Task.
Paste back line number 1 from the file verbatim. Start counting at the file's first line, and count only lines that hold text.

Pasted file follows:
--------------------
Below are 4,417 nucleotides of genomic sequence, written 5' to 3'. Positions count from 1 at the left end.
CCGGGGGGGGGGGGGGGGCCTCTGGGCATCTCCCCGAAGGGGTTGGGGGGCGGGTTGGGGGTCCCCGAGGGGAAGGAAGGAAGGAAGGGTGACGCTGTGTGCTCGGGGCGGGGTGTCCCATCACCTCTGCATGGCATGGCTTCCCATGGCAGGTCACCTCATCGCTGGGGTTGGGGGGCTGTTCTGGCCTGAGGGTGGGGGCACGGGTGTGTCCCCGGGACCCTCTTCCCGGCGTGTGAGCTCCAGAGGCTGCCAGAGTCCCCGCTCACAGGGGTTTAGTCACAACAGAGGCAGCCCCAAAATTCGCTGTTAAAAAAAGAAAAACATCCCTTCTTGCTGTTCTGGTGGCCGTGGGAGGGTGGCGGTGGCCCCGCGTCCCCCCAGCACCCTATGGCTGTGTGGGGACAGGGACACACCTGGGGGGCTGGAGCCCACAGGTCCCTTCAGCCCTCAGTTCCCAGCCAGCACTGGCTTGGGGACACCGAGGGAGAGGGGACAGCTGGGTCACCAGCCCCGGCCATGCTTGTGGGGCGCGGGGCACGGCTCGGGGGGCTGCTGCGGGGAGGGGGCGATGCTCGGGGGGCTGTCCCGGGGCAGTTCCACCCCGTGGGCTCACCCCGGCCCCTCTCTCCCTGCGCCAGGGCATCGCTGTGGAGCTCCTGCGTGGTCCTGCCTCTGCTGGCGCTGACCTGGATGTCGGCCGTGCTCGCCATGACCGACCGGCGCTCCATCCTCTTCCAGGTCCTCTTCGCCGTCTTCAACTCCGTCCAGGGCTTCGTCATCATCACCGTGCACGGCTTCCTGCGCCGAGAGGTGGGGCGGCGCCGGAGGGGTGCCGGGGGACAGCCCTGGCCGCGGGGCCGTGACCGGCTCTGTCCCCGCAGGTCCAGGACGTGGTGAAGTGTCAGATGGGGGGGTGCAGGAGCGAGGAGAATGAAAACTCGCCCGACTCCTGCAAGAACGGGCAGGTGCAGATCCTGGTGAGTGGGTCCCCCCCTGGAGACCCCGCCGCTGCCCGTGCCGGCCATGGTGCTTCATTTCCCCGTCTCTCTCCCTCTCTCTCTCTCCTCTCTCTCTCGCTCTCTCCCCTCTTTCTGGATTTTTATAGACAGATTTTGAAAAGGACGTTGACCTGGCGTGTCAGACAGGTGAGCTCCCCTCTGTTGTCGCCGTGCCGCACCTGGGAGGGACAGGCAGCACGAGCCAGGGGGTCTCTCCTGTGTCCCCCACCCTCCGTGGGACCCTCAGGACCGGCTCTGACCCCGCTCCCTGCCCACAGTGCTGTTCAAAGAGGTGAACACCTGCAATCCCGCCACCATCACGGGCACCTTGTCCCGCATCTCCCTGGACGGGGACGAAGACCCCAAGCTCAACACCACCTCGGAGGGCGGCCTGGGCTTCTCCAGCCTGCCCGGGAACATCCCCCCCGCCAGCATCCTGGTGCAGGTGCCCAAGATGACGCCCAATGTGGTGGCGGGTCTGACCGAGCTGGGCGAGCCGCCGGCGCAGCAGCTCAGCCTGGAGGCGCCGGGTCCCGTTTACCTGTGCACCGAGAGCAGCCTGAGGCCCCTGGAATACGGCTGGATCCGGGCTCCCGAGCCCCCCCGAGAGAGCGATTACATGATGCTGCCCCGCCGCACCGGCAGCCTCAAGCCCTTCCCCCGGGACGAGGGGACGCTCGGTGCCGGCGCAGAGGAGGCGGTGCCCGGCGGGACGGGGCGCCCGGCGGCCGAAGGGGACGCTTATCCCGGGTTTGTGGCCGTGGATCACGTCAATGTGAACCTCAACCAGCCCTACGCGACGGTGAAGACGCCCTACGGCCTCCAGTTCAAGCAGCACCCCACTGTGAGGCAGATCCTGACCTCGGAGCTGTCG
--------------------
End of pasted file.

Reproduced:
Below are 4,417 nucleotides of genomic sequence, written 5' to 3'. Positions count from 1 at the left end.